By Jennifer McLagan

This is a tripe dish inspired by two British food writers of different generations, Jane Grigson and Hugh Fearnley-Whittingstall, and it will win you over. If you are still a little hesitant, serve the tripe with cooked pasta. Choose a pasta shape that mimics the tripe pieces; that way the tripe will be less evident.

Makes 4 to 6 servings

3/4 cup dried chickpeas, soaked overnight, or 2 cups canned chickpeas, rinsed well and dried
1 pound tripe, blanched
2 tbsp beef dripping or lard
1 onion, chopped
1 carrot, peeled and finely chopped
2 stalks celery, finely chopped
2 cloves garlic, finely chopped
1 large sprig thyme
1 fresh bay leaf
Strip of lemon zest
1/2 tsp chile flakes
1 28-ounce /796 mL can San Marzano tomatoes
1/2 cup beef stock
Coarse sea salt and freshly ground black pepper
2 tbsp olive oil
2 1/2 ounces hot or sweet chorizo
1 red bell pepper, seeded and diced
1/4 cup chopped flat-leaf parsley

Drain the soaked chickpeas and place in a saucepan; if you are using canned chickpeas, skip to the next paragraph. Cover with 1 inch of cold water, place over medium heat, and bring to a boil. Skim, lower the heat, and simmer, partially covered, for 45 minutes to 1 hour, or until cooked. Drain well.

Spread the chickpeas on a paper towel–lined baking sheet and then place them, uncovered, in the refrigerator for a couple of hours before frying, so they crisp up better in the pan.

Cut the tripe into ½- by 3-inch strips; set aside. In a heavy flameproof casserole or Dutch oven, melt the dripping over medium heat. Add the onion, carrot and celery, and cook, stirring occasionally, until the vegetables soften and begin to color, about 10 minutes. Add the garlic, thyme, bay leaf, lemon zest and chile flakes, and cook, stirring, until fragrant. Pour in the tomatoes with all their juices and bring to a boil. Reduce the heat so the sauce bubbles gently and cook, stirring from time to time, until the sauce becomes very thick. As it thickens, it will splutter, so use a splatter screen or leave a wooden spoon in the sauce; it helps to limit the spluttering.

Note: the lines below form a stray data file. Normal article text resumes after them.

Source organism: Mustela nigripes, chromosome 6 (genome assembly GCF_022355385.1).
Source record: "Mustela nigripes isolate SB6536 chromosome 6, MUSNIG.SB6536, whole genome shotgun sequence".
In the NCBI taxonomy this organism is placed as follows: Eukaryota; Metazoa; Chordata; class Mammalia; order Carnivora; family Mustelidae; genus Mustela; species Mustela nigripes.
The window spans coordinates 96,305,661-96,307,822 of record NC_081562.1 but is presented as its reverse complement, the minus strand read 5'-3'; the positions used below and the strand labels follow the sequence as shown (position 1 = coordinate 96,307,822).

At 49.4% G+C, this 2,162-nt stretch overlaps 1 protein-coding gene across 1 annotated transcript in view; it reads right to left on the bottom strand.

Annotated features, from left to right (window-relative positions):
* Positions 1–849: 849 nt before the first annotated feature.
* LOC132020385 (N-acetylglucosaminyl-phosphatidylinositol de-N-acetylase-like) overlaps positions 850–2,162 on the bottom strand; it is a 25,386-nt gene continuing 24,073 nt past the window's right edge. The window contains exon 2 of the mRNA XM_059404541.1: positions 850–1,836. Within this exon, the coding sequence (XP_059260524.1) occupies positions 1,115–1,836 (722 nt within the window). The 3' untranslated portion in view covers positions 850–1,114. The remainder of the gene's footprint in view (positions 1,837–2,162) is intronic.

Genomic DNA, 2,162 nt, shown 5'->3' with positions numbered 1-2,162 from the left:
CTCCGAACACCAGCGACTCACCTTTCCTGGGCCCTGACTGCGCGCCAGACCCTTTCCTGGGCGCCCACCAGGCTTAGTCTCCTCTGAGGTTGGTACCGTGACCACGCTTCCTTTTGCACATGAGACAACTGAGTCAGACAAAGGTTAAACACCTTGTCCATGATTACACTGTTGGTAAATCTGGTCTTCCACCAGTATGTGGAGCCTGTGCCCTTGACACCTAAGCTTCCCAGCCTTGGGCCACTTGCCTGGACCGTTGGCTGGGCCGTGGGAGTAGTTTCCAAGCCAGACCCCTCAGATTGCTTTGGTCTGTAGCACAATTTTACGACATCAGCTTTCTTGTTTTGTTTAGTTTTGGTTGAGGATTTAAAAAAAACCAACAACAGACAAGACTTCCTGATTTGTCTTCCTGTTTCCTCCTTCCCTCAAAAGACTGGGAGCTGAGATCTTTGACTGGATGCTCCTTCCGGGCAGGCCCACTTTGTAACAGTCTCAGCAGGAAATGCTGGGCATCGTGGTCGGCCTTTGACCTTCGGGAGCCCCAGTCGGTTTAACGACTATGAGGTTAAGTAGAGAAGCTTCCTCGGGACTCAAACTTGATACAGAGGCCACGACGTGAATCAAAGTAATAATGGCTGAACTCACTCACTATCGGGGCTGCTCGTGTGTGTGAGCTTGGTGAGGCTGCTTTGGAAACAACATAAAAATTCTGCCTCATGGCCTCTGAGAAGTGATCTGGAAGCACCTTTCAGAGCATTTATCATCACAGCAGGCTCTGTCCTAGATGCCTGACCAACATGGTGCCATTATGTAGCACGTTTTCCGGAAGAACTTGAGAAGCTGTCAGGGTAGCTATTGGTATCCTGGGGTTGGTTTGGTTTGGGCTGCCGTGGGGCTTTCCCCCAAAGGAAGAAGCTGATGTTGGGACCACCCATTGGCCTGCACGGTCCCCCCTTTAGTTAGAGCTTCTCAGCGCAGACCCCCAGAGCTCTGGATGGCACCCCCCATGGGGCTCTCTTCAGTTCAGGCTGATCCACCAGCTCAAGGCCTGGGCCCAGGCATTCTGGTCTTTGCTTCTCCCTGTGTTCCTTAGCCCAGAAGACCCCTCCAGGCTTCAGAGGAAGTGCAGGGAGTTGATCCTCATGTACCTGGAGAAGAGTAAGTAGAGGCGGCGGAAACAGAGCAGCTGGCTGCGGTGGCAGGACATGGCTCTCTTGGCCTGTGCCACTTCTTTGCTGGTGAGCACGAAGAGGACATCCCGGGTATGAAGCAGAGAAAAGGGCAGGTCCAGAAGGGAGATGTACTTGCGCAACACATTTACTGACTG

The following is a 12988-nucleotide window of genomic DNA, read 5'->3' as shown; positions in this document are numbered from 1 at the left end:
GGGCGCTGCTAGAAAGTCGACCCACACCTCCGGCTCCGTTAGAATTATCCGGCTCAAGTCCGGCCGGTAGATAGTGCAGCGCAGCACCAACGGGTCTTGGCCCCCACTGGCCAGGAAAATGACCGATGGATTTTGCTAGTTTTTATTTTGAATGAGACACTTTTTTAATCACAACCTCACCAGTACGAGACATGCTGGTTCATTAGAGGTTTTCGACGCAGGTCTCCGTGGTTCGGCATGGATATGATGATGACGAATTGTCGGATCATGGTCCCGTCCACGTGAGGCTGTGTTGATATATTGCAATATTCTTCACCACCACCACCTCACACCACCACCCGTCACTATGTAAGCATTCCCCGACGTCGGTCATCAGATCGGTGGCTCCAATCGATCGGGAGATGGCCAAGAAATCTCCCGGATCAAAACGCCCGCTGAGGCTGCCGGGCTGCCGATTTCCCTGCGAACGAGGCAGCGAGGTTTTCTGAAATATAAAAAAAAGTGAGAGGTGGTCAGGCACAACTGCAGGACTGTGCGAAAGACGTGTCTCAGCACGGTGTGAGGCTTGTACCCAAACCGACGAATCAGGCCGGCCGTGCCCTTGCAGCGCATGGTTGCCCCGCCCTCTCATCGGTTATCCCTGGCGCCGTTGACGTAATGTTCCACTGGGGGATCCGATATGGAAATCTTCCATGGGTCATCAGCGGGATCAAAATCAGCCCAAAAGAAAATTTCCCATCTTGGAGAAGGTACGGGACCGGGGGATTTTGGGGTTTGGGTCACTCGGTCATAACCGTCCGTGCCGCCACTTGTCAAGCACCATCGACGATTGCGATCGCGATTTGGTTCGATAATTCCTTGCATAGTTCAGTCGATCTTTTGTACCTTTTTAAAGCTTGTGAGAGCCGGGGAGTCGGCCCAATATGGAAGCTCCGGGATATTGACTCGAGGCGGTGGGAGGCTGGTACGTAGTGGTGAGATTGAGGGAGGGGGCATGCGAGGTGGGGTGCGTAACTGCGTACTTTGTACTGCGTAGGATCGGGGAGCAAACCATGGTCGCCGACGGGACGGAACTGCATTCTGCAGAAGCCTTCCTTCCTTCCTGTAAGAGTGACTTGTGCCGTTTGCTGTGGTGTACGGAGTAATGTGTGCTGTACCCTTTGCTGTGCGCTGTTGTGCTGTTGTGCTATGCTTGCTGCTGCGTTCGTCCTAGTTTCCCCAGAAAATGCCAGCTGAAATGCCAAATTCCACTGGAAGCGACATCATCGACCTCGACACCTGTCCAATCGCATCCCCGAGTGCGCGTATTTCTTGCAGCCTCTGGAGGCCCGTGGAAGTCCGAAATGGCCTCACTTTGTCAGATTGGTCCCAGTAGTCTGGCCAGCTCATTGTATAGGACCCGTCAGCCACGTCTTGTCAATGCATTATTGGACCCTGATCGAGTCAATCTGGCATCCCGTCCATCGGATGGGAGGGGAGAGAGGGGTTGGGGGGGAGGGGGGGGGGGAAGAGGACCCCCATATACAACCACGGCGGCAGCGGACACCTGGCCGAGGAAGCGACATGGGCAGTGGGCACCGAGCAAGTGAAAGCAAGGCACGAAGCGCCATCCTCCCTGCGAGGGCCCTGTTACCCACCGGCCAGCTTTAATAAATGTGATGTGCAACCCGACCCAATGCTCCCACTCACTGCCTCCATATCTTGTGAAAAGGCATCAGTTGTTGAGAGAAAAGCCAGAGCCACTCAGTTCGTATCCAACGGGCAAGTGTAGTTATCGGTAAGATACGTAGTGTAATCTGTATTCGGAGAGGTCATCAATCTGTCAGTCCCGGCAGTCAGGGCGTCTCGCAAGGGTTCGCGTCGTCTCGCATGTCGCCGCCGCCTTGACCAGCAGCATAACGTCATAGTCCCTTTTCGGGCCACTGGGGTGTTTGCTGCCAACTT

Preheat the oven to 300°F. Pour the stock into the pot, add 1 teaspoon of salt, and season with pepper. Stir in the tripe to coat with the sauce and bring back to a boil. Cover the pot, transfer to the oven, and cook for about 2 hours or until the tripe is very tender. Check the tripe after 1 hour, as it may cook faster. Remove and discard the thyme, bay leaf and lemon zest.

Place a large frying pan over medium heat, add the olive oil and when hot add the chickpeas and cook until they begin to brown, about 10 minutes. Meanwhile, slice the chorizo into ¼-inch slices. Add the chorizo and red pepper to the pan and continue to cook until the chickpeas are crunchy and the red pepper has softened slightly. Stir the chickpea mixture into the cooked tripe, check the seasoning, sprinkle with parsley, and serve.

Recipe from: Odd Bits by Jennifer McLagan. ©2011 Jennifer McLagan. All rights reserved. Published in Canada by Harper-Collins Publishers Ltd. Reprinted with the permission of the pubisher.

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